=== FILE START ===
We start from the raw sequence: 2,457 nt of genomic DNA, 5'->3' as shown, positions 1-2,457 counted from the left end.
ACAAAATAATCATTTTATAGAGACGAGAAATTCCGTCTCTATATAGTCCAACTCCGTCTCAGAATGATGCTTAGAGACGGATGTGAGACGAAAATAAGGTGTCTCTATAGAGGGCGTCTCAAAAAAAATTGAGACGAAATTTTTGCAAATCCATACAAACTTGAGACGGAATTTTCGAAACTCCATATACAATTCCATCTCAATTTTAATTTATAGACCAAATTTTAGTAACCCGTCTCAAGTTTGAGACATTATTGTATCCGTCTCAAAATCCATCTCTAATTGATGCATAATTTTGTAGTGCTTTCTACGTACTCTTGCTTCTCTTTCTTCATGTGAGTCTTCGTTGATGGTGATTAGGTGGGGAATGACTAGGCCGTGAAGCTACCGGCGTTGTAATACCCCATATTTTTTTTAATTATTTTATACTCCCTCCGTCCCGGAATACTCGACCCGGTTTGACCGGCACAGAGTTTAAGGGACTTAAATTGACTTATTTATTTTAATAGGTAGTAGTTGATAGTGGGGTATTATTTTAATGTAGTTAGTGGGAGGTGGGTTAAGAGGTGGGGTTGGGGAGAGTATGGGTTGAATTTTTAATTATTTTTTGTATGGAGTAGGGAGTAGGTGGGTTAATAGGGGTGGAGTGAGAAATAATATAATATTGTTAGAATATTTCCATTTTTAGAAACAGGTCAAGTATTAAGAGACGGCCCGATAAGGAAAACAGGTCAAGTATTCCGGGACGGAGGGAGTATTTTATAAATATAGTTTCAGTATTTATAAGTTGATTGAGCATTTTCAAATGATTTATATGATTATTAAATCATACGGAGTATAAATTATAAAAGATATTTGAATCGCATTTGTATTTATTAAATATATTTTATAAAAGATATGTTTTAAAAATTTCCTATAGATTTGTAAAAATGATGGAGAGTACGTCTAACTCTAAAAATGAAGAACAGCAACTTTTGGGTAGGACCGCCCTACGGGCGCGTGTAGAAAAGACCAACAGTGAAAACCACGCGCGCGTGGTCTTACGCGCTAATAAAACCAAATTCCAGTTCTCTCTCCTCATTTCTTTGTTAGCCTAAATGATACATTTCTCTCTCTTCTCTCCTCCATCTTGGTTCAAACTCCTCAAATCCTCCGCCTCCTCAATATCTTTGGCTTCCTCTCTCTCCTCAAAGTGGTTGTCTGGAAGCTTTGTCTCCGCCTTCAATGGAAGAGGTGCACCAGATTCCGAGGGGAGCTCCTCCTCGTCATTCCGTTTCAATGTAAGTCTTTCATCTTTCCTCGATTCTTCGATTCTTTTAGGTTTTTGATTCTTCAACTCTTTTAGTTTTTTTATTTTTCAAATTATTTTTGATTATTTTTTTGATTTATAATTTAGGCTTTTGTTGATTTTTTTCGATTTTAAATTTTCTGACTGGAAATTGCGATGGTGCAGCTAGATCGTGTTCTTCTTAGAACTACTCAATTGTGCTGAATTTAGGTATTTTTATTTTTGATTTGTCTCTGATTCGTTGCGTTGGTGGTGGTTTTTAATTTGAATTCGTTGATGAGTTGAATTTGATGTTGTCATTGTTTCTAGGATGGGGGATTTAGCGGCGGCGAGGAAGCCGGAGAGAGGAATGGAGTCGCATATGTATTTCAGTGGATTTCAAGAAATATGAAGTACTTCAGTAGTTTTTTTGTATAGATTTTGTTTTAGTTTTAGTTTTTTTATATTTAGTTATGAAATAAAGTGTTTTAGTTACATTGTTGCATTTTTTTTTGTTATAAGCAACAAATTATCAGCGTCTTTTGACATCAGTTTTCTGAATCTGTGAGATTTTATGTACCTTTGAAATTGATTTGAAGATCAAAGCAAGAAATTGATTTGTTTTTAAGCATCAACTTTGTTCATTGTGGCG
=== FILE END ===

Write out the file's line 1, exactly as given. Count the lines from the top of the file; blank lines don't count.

We start from the raw sequence: 2,457 nt of genomic DNA, 5'->3' as shown, positions 1-2,457 counted from the left end.